Thomas DiMascio is a 1994 Pace University MS in Publishing Alumni. Since graduating from Pace, Mr. DiMascio has had a successful career working in book publishing and is currently the Director of Supply Chain Management for D.C. Comics.
In this interview in addition to offering up a bit of advice to students and alumni, Mr. DiMascio will tell us a bit about how his career has evolved and continues to grow in today’s dynamic publishing environment.
If you are an alumni and would like to be interviewed or, if you would like to suggest alumni for future interviews, please email Professor Jane Denning at firstname.lastname@example.org. Be sure to include all of the relevant contact information.
Prof. Denning: Hi Tom and thank you for agreeing to do this interview. It has been 17 years since you graduated from the M.S. in Publishing program. What have you been doing with yourself since then?
I was very fortunate to have been able to travel for business. I spent a lot of time in England, China, Switzerland, Spain, Canada, and Italy, where I met my wife between press-checks. I also took the time to return to school yet again for my MBA at Rutgers University. That was a very intense program. I called it boot-camp for the brain.
Currently I’m in my eighth year at Warner Bros. / DC Entertainment and raising my family in New Jersey. Because I can never sit still, I began teaching Business 101 at my local community college last fall and this summer I will teach a course in Supply Chain Management in our Masters in Publishing program. I can’t wait.
Prof. Denning: How has the industry changed since you began your career? What was the work environment like then (in terms of job opportunities) as opposed to now?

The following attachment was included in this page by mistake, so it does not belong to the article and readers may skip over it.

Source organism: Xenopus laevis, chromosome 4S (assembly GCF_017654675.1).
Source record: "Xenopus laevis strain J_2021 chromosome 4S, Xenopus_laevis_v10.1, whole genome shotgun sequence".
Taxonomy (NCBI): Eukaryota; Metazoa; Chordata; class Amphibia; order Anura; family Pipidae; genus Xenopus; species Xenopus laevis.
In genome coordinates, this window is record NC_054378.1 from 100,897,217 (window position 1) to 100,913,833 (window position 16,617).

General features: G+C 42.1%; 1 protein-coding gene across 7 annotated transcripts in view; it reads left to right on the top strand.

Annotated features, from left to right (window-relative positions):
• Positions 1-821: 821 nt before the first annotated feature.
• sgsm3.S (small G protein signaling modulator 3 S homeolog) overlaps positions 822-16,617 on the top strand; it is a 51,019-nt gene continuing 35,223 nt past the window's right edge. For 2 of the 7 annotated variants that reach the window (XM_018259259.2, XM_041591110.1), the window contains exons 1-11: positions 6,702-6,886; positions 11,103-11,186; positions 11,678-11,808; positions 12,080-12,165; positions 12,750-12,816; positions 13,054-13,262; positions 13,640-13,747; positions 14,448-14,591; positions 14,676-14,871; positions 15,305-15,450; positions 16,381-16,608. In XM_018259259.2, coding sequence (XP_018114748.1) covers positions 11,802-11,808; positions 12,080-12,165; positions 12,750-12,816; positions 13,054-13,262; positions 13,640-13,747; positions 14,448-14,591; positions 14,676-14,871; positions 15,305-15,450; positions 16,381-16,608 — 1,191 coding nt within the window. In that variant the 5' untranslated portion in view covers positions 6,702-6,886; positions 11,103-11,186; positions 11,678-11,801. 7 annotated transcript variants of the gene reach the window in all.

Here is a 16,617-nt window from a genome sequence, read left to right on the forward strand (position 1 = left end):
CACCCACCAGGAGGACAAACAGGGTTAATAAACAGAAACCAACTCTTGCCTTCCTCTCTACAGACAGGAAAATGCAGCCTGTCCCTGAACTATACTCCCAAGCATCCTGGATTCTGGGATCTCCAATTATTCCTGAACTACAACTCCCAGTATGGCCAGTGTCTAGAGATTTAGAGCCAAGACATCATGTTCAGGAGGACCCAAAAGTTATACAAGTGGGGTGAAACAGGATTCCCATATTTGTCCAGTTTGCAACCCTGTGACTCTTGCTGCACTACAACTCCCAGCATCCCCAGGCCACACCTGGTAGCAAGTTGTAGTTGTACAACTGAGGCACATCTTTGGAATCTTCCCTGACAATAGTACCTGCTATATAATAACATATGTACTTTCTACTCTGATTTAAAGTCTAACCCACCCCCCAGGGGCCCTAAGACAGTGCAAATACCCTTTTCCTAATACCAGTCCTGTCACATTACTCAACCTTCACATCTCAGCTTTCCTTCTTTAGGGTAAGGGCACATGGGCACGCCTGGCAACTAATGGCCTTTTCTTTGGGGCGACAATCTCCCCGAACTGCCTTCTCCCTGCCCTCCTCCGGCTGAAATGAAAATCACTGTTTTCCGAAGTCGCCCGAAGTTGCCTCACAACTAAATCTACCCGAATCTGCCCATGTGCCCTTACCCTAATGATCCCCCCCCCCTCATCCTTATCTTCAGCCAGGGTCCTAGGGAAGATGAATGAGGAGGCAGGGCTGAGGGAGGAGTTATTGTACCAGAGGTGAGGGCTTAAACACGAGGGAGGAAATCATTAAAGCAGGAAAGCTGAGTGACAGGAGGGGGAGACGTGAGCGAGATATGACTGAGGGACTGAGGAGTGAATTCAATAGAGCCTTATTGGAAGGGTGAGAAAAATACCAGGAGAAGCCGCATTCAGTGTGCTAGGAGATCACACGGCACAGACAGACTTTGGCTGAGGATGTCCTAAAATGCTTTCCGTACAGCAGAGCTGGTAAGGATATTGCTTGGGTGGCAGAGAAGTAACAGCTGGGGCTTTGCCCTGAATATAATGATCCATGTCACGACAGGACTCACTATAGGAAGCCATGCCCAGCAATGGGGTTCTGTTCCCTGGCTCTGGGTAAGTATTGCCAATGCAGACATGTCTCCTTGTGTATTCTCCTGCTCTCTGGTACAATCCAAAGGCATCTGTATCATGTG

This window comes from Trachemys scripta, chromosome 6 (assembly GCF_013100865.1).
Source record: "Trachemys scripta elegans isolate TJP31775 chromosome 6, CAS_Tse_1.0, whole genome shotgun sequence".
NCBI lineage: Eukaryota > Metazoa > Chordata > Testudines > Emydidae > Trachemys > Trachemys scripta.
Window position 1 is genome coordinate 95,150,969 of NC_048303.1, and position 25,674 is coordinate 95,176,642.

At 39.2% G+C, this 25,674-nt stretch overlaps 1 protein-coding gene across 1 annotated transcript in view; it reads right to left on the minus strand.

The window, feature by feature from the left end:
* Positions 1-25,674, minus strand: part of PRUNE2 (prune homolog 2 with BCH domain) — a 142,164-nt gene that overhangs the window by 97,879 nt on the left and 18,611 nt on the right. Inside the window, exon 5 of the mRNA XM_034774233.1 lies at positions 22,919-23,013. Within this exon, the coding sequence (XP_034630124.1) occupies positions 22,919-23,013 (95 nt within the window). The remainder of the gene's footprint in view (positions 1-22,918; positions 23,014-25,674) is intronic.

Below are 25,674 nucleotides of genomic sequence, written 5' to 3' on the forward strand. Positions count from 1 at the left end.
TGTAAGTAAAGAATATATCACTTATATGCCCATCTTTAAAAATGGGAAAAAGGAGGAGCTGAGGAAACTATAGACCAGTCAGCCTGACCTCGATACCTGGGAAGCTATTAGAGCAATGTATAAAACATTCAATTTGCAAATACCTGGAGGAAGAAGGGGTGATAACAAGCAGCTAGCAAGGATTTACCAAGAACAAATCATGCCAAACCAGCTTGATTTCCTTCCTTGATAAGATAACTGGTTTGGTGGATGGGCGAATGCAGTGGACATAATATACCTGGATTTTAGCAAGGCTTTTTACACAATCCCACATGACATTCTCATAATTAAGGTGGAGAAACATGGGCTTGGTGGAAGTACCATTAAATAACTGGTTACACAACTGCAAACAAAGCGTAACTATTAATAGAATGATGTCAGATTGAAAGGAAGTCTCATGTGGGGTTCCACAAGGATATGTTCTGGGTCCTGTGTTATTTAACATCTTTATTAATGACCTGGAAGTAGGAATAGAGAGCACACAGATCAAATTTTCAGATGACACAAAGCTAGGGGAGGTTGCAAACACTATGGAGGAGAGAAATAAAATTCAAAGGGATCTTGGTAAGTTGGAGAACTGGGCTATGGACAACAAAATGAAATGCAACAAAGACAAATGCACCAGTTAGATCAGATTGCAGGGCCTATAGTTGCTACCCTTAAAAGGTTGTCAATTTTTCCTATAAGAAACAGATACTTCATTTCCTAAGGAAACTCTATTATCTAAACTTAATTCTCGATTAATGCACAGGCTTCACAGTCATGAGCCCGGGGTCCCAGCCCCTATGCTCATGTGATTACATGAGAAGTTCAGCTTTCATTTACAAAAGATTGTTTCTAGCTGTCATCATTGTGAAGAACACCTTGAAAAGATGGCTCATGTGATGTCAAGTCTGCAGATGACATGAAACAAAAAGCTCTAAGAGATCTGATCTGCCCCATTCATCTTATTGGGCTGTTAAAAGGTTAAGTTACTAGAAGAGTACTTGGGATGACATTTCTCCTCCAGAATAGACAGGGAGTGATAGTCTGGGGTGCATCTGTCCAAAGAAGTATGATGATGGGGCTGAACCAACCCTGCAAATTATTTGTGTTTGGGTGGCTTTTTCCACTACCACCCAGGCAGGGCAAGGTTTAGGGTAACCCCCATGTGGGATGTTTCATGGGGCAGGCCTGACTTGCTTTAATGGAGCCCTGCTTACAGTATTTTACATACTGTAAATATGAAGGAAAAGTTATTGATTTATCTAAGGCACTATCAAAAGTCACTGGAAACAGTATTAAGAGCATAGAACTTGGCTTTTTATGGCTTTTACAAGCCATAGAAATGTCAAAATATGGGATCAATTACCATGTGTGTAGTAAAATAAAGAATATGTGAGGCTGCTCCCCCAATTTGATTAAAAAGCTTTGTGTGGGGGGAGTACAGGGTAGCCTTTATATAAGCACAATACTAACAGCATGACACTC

TD: From the beginning I knew that this industry, while rewarding, is not the best place to be if you want to be rich. That was fine with me then and it remains so today.
I began working for Viking Penguin during the summer during my undergraduate studies. This was way back in the late eighties. There were only a few personal computers in the office and I spent most of my time glued to one crunching data on how many books we picked, packed, and shipped to the world. Nowadays I am stilled glued to a computer but I am answering e-mails every second of the day. They come in faster than I can respond!
As far as job opportunities go, they are tight. Publishing houses have been transforming for over two decades from the old-world stodgy houses of the past into modern businesses. Just as this change was moving into its final stage, the industry has now arrived at a crossroad with the new world of digital publishing.
Prof. Denning: Please tell me a bit about how our educational experience at Pace prepared you for your publishing career.
TD: There are two ways to learn about the publishing industry in a relatively short amount of time. One way, that I believe to be illegal, is to clone yourself many times and go to work in every department at a large publishing house. The easier way is to go to enroll in the M.S. in Publishing Program.